Factor 3: Meteorology - The evaluation of meteorological data helps to determine the effect on the fate and transport of emissions contributing to ozone concentrations and to identify areas potentially contributing to the monitored violations. One basic meteorological analysis involves assessing potential source-receptor relationships in the area using summaries of emissions, wind speed, and wind direction data. A more sophisticated assessment involves modeling air parcel trajectories to help understand complex transport situations.
The HYSPLIT (HYbrid Single-Particle Lagrangian Integrated Trajectory) modeling system may be useful for some areas to produce trajectories that illustrate the 3-dimensional paths traveled by air parcels to a violating monitor. The EPA is providing back trajectories in the Ozone Mapping Tool for violating monitors, for each day of high ozone concentration (i.e., daily maximum 8 hour values that exceed the NAAQS) at those monitors. States or tribes can choose to do additional HYSPLIT modeling and guidance is provided in the ozone designations guidance document.
Factor 4: Geography/Topography - The geography/topography analysis includes an examination of physical features of the land that might define the airshed and, therefore, affect the formation and distribution of ozone over an area. Mountains or other physical features may influence the fate and transport of emissions and ozone concentrations. Additional analyses may consider topographical features that cause local stagnation episodes via inversions. Valley-type topographical features can cause local stagnation episodes where vertical temperature inversions effectively “trap” air pollution. Under these conditions emissions can accumulate leading to periods of elevated ozone concentrations. These inversions may be limited in extent and, therefore, the areas with inversions may need to be separated from areas at altitudes above the top of the inversion layer in locations where exceedances are associated with this type of event.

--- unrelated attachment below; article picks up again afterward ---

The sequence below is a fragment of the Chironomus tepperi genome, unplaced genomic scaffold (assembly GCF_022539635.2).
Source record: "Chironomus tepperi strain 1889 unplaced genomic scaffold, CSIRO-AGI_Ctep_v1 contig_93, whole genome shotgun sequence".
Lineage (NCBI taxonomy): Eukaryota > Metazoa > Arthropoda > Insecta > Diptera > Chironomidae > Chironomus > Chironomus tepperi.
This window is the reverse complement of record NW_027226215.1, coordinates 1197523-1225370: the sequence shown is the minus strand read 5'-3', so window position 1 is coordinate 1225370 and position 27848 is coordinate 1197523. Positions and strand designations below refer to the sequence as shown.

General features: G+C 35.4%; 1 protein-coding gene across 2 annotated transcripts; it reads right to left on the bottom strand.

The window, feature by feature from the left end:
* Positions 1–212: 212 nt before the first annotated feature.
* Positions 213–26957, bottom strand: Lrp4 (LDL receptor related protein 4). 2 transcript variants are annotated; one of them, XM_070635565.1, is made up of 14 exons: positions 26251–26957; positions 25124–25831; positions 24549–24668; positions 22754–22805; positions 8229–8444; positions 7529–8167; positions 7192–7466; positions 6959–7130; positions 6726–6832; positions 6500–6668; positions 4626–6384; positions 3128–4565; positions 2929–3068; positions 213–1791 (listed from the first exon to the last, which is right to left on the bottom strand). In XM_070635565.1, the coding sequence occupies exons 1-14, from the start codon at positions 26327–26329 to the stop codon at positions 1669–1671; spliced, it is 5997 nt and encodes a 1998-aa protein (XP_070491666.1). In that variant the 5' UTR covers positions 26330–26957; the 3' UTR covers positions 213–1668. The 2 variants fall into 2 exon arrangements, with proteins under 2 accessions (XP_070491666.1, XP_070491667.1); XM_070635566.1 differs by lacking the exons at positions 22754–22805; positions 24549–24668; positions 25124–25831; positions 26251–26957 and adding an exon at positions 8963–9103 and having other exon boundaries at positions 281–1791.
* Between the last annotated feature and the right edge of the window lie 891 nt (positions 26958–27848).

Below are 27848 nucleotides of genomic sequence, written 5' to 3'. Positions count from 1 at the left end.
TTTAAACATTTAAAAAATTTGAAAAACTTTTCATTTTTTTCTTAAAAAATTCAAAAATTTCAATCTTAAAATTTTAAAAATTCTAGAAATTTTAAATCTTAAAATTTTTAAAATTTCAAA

Factor 5: Jurisdictional Boundaries - Existing jurisdictional boundaries may be considered for the purposes of providing a clearly defined legal boundary and carrying out the air quality planning and enforcement functions for nonattainment areas. Examples of jurisdictional boundaries include, but are not limited to: counties, air districts, areas of Indian country, metropolitan planning organizations, and existing nonattainment areas. If an existing jurisdictional boundary is used to help define the nonattainment area, it must encompass all of the area that has been identified as meeting the nonattainment definition. Where existing jurisdictional boundaries are not adequate to describe the nonattainment area, other clearly defined and permanent landmarks or geographic coordinates should be used.
The ozone designations mapping tool gives you access to air quality data, emissions data, and jurisdictional boundaries to assist in designations for the 2015 Ozone NAAQS.